Published Friday, 05 July 2013
A portrait of John Paul II is unveiled to mark his beatification. (© Getty)
The former pope was placed on the fast-track to sainthood by his successor Benedict XVI, when he dispensed with the traditional five-year waiting period and began the beatification process within weeks of his death in April 2005.
And it was in 2011 that the title of 'blessed' was bestowed upon him by current Pope Francis.
Hundreds of thousands of people packed into St Peter's Square in Vatican City for the occasion.
It is Pope Francis who has now finalised the clearance of John Paul II for sainthood, approving a miracle attributed to his intercession.
Vatican spokesman Rev Federico Lombardi has confirmed that the miracle in question relates to a Costa Rican woman.
A Spanish Catholic newspaper La Razon has identified her and reports that she was inexplicably cured in 2011 - on the day of John Paul II's beatification - of a cerebral aneurism.
She had been sent home by doctors and given just a month to live, but the aneurism disappeared.
Faith is not a light which scatters all our darkness, but a lamp which guides our steps in the night and suffices for the journey.
Pope Francis, in Lumen Fidei
Pope Francis has also moved to make another former pope a saint, but without a second miracle attributed to his intercession.
A decision regarding John XXIII has been taken by cardinals and bishops and approved by Pope Francis.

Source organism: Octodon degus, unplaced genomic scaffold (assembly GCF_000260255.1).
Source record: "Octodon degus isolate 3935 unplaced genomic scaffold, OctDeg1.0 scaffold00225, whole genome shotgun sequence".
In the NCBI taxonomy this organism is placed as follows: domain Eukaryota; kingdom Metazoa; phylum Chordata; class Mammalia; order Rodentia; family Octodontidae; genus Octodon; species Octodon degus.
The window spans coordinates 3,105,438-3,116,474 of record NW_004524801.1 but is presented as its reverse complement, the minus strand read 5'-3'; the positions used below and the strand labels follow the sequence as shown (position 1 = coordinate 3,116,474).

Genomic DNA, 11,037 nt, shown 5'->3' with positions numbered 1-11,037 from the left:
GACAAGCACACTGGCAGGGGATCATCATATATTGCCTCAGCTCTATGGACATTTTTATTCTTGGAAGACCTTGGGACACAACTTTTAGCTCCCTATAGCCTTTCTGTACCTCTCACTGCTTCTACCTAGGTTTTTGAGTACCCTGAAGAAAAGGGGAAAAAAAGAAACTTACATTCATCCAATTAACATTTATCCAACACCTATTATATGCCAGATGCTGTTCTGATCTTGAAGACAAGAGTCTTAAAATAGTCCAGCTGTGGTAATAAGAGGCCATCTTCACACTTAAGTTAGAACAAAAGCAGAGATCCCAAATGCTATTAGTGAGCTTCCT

The ceremonies are expected to take place before the end of the year. It is understood that one possible date is 8 December - coinciding with the feast of the Immaculate Conception.
The news comes as the first Encyclical - a meditation on faith - by Pope Francis, Lumen Fidei, was published in the Vatican.
The letter - which is unique because it was largely written by the retired Benedict XVI - has been welcomed by Cardinal Seán Brady.
The Catholic Archbishop of Armagh and Primate of All Ireland said: "This letter complements the Encyclical Letters Spe Salvi and Deus Caritas Est of Pope Benedict XVI.
"Lumen Fidei reminds us that faith is not a condition to be taken for granted, but rather a gift from God, to be nurtured and reinforced."
Pope Francis acknowledges in the encyclical that he merely "added a few contributions" of his own to his predecessor's "fine" first draft, which he had left unfinished.
© UTV News